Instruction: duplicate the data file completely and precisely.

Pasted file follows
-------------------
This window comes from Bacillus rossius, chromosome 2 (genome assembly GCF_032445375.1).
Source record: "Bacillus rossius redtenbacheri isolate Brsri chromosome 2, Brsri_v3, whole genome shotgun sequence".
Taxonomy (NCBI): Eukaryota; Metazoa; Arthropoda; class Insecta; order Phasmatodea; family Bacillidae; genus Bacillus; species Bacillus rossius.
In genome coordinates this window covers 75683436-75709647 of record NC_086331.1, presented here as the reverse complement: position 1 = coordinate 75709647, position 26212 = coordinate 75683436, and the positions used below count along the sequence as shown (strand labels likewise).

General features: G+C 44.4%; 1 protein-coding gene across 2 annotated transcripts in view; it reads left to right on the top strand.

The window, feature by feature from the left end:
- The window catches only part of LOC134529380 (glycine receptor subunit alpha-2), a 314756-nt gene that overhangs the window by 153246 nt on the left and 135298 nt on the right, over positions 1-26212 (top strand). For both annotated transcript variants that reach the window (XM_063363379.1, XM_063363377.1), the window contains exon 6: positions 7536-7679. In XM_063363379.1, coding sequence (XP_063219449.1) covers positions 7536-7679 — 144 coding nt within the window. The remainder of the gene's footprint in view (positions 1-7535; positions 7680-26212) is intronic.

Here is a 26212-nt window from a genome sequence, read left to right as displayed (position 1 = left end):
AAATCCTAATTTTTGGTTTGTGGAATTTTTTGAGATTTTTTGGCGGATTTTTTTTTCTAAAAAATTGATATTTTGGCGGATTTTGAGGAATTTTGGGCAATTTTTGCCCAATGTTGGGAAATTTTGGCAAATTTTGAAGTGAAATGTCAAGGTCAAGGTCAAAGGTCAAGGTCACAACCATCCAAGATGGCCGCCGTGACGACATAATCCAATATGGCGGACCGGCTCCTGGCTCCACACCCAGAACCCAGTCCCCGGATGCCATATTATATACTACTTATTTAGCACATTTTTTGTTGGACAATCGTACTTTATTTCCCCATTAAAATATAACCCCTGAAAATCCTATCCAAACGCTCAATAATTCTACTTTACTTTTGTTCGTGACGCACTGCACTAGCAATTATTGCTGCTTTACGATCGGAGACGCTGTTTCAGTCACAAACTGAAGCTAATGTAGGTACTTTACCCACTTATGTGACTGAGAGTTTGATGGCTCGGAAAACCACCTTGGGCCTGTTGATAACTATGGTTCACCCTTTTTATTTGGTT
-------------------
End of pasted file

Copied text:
This window comes from Bacillus rossius, chromosome 2 (genome assembly GCF_032445375.1).
Source record: "Bacillus rossius redtenbacheri isolate Brsri chromosome 2, Brsri_v3, whole genome shotgun sequence".
Taxonomy (NCBI): Eukaryota; Metazoa; Arthropoda; class Insecta; order Phasmatodea; family Bacillidae; genus Bacillus; species Bacillus rossius.
In genome coordinates this window covers 75683436-75709647 of record NC_086331.1, presented here as the reverse complement: position 1 = coordinate 75709647, position 26212 = coordinate 75683436, and the positions used below count along the sequence as shown (strand labels likewise).

General features: G+C 44.4%; 1 protein-coding gene across 2 annotated transcripts in view; it reads left to right on the top strand.

The window, feature by feature from the left end:
- The window catches only part of LOC134529380 (glycine receptor subunit alpha-2), a 314756-nt gene that overhangs the window by 153246 nt on the left and 135298 nt on the right, over positions 1-26212 (top strand). For both annotated transcript variants that reach the window (XM_063363379.1, XM_063363377.1), the window contains exon 6: positions 7536-7679. In XM_063363379.1, coding sequence (XP_063219449.1) covers positions 7536-7679 — 144 coding nt within the window. The remainder of the gene's footprint in view (positions 1-7535; positions 7680-26212) is intronic.

Here is a 26212-nt window from a genome sequence, read left to right as displayed (position 1 = left end):
AAATCCTAATTTTTGGTTTGTGGAATTTTTTGAGATTTTTTGGCGGATTTTTTTTTCTAAAAAATTGATATTTTGGCGGATTTTGAGGAATTTTGGGCAATTTTTGCCCAATGTTGGGAAATTTTGGCAAATTTTGAAGTGAAATGTCAAGGTCAAGGTCAAAGGTCAAGGTCACAACCATCCAAGATGGCCGCCGTGACGACATAATCCAATATGGCGGACCGGCTCCTGGCTCCACACCCAGAACCCAGTCCCCGGATGCCATATTATATACTACTTATTTAGCACATTTTTTGTTGGACAATCGTACTTTATTTCCCCATTAAAATATAACCCCTGAAAATCCTATCCAAACGCTCAATAATTCTACTTTACTTTTGTTCGTGACGCACTGCACTAGCAATTATTGCTGCTTTACGATCGGAGACGCTGTTTCAGTCACAAACTGAAGCTAATGTAGGTACTTTACCCACTTATGTGACTGAGAGTTTGATGGCTCGGAAAACCACCTTGGGCCTGTTGATAACTATGGTTCACCCTTTTTATTTGGTT